Even the Pasta chapter, usually a reliable source for quick meals as well as projects, leans too heavily on the latter; in addition to the Wild Boar fantasy, there is Spaghetti alla Bottarga (which I had to look up because AB assumes we are familiar with it. I will save you a google: it’s a salted, cured fish roe, and you may need to smuggle it into the US, so…plan ahead), Ravioli of Salt Cod with Lobster Sauce (and yes, you’re going to make the ravioli from scratch). In all fairness, there is also an easy looking Spaghetti with Garlic, Anchovies, and Parsley, a Lasagna Bolognese (long but not extraordinarily so for a lasagna), Sunday Gravy (we’ll allow it) and a Macaroni and Cheese that seems straightforward.
I like a cooking challenge very much but there was too much of this going on in this book to tempt me to make very many of the recipes. Roast Beef Po’ Boy was appealing until I saw that it requires you first spend 4 hours roasting a 5 lb. hunk of meat and which then needs an 8- to 12-hour rest in the fridge, and that seems backwards. Don’t you make a roast to make a roast and then use the leftovers for sandwiches? Am I hopelessly inside the box or is this ok with people? The fact that it “serves 4, with plenty of leftover meat” also suggests that maybe the tail is wagging the boar.
But I did make a couple of recipes and with this very limited experience I concluded that what is not demanding in time, technique, or ingredients, is just not interesting (take him at his word when he says “There is nothing remotely innovative about the recipes in this book”). The Sausage Gravy with Biscuits was fine but there was no gravy. It’s just sautéed loose breakfast sausage finished with cream. This does not make gravy, even if you add a lot more cream, as I did. The biscuits were delicious but not better than ones I’ve been making for years.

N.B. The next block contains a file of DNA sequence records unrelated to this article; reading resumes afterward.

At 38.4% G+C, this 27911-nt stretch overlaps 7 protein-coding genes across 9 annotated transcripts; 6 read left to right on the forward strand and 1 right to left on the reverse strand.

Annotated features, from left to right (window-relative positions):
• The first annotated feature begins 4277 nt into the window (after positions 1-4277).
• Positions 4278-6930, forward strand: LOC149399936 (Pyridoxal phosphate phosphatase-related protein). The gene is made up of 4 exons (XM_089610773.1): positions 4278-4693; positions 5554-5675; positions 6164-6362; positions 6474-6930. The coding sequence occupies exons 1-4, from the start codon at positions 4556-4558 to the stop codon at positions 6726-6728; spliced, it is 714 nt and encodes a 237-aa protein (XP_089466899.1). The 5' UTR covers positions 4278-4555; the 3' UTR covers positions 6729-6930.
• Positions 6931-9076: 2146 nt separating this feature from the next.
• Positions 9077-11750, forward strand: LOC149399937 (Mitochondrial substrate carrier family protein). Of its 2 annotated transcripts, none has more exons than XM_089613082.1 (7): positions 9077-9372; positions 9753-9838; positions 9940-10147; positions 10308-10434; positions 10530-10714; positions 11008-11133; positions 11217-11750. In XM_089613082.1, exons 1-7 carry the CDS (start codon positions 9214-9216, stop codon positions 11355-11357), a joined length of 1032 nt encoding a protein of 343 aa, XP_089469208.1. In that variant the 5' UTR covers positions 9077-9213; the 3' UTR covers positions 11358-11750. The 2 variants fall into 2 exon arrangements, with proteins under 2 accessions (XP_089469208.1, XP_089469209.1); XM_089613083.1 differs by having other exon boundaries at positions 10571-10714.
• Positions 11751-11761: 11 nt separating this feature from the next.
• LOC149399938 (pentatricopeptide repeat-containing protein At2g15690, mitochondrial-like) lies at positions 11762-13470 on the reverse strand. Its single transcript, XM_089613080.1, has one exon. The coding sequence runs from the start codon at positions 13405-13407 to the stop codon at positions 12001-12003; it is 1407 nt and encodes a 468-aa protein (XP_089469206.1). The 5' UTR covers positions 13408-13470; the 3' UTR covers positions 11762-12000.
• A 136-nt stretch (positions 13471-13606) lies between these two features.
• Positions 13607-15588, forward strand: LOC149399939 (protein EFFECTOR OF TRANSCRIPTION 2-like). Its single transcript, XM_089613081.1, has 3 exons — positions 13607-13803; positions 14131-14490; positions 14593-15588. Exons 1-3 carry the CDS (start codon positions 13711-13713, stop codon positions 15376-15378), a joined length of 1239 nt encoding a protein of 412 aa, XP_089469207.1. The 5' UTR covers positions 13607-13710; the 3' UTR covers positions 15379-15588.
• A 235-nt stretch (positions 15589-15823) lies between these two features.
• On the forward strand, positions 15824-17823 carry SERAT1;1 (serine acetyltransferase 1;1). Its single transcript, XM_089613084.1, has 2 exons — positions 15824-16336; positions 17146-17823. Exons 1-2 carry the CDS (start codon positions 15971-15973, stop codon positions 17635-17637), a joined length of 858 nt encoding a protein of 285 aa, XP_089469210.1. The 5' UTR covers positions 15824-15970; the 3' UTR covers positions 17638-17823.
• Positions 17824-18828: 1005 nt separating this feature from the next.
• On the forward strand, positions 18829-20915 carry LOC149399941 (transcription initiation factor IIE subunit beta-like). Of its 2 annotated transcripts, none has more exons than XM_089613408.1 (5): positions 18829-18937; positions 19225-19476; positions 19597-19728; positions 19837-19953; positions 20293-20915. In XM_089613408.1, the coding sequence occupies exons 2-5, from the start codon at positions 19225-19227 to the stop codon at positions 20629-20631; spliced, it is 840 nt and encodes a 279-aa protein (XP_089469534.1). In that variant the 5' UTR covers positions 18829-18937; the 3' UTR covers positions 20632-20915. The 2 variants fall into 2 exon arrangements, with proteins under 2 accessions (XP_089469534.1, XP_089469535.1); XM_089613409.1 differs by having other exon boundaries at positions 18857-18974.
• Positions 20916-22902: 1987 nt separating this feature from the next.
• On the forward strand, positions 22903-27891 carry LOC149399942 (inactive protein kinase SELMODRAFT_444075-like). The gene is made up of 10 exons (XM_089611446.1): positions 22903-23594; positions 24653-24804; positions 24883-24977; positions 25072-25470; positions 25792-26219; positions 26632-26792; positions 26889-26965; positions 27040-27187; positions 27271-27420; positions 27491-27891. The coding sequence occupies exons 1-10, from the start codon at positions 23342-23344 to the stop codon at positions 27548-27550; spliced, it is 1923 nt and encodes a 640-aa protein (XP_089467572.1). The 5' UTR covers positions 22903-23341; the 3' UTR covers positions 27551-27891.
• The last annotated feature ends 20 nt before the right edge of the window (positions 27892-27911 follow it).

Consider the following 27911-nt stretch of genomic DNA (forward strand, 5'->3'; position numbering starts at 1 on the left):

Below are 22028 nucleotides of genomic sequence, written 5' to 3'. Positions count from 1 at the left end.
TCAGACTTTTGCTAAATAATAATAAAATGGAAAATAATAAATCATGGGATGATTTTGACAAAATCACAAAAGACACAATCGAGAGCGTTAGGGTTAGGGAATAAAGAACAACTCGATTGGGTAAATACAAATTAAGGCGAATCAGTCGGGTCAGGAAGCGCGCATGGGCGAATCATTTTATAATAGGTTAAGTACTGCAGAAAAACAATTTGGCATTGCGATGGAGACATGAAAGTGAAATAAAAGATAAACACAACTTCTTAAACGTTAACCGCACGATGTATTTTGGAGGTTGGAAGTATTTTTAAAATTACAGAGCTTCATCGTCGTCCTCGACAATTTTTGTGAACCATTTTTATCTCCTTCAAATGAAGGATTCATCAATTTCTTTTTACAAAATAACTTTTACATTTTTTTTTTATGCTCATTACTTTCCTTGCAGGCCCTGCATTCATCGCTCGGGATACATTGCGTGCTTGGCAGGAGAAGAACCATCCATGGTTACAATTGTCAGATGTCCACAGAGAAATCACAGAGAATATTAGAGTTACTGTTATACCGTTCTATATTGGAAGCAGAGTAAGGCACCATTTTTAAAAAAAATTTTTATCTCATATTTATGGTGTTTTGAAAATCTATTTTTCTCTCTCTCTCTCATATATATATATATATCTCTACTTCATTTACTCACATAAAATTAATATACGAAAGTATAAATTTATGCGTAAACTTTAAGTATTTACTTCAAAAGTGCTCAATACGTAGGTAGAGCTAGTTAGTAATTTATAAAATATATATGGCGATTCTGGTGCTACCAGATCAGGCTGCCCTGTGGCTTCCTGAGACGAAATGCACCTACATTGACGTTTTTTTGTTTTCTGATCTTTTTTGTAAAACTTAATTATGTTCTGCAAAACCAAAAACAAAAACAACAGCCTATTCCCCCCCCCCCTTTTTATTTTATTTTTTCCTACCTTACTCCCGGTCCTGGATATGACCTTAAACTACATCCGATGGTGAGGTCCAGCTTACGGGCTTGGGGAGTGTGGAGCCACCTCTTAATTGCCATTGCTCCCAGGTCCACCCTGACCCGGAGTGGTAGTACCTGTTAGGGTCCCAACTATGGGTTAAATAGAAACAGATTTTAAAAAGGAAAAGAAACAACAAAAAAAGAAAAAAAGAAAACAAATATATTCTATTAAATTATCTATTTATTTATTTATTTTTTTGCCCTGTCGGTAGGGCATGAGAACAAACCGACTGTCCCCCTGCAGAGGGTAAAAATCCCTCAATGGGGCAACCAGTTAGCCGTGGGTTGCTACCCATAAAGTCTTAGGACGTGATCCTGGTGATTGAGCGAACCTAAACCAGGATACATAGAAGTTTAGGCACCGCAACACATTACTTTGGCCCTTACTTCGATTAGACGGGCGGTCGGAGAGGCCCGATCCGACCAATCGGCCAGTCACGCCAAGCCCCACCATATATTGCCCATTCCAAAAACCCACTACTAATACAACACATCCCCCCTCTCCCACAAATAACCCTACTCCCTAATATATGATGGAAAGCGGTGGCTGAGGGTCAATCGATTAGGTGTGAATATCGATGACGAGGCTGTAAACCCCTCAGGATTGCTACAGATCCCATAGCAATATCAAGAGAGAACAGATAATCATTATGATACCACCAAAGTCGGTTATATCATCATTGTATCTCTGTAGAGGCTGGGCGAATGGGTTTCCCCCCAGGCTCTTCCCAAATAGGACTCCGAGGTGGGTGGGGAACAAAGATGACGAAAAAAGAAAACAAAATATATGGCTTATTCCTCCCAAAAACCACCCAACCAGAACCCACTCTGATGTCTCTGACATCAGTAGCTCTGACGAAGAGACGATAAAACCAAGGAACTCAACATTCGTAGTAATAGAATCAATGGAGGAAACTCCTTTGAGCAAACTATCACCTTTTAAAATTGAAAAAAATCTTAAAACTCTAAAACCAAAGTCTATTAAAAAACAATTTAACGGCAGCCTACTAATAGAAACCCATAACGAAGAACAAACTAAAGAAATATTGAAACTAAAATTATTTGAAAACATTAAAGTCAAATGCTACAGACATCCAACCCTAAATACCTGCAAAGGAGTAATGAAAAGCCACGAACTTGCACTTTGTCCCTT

The Chicken Salad also makes good on the “no innovation” promise, although the faux sous-vide technique for cooking the chicken might be new to many and is worth knowing. I didn’t make The Grill Bitch’s Bar Nuts because it’s the same recipe found virtually anywhere online: nuts coated with egg whites and tossed with sugar, cinnamon and cayenne. Putting the word “bitch” in the title somehow fails to make it interesting.
About the book design. The cover art, by Ralph Steadman, mystifies me as to its relevance but hey, it’s Anthony’s book and he must like the guy so who cares, in the end. And I guess the sprinkling of Ransom Font is meant to be…bad ass? But the photos. I get that they are probably intended to be provocative or disruptive or something, and that’s also fine, but often they are at the expense of being instructive or helpful or even appetizing.
And this helps not at all
I am sorry that I did not feel inspired to make more and I know that that makes this an inadequate, and possibly unfair, review (in my defense, as Nicholas Cage says in “Moonstruck”: “I ain’t no freakin’ monument to justice!”) I also believe that it’s the cookbook’s job to excite me and make me want to roll up my sleeves and dive in. Appetites did not.